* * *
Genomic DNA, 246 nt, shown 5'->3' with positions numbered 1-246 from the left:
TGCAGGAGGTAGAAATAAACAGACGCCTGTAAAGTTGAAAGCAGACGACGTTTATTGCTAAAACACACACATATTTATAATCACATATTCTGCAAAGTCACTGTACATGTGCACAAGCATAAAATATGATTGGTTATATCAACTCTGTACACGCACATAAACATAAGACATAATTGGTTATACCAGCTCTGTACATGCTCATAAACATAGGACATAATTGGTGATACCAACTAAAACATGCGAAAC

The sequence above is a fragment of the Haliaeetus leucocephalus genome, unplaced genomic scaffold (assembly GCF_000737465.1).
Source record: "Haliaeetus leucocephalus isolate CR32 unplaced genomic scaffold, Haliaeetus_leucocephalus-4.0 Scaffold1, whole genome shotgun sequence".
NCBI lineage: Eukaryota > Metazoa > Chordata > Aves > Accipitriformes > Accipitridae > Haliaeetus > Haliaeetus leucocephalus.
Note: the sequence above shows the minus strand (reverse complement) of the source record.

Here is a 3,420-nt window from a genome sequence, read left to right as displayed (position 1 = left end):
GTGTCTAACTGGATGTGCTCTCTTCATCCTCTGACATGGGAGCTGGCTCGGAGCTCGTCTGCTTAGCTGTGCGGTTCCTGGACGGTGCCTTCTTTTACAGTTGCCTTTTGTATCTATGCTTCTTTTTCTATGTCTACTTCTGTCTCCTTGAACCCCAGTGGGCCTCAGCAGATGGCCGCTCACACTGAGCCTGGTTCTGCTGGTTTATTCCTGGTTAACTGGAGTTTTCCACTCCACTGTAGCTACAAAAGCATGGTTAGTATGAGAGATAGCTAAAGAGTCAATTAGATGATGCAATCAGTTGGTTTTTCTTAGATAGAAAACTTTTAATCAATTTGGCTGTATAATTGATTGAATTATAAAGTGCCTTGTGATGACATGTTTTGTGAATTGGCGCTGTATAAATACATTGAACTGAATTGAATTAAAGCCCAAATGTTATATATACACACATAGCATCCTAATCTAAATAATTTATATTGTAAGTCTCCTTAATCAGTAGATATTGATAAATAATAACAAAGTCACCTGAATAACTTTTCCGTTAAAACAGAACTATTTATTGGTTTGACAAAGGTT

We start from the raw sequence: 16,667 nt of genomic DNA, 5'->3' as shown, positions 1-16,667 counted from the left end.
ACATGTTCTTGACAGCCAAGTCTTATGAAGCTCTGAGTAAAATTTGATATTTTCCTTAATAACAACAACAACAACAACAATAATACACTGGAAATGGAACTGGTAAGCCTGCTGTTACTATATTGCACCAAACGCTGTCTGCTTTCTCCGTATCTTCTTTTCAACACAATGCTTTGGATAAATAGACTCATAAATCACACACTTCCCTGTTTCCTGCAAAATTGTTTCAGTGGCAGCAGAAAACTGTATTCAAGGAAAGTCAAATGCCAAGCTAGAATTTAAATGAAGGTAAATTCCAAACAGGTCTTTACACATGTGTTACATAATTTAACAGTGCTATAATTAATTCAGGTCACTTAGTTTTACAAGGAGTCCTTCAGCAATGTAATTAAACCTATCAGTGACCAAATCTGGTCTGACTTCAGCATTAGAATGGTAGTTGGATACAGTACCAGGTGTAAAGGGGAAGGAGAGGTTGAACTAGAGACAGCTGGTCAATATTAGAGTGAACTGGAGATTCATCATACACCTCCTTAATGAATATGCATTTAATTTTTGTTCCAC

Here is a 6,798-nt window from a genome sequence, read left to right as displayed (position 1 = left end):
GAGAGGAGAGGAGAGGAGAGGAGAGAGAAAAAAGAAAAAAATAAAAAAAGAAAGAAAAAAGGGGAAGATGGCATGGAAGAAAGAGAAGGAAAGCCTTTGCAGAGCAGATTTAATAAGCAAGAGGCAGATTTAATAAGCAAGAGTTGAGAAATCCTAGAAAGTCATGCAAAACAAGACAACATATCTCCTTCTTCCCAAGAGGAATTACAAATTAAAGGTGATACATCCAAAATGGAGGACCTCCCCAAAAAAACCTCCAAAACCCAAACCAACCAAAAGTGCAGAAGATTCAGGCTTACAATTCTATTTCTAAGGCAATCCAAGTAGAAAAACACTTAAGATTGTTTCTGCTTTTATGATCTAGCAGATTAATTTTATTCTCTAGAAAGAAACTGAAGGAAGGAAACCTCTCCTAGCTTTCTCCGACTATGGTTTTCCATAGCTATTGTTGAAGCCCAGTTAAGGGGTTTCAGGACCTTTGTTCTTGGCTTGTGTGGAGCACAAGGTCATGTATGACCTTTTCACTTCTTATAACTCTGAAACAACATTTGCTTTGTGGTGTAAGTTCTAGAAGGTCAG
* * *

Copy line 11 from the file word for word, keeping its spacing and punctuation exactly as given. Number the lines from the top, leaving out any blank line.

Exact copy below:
Here is a 6,798-nt window from a genome sequence, read left to right as displayed (position 1 = left end):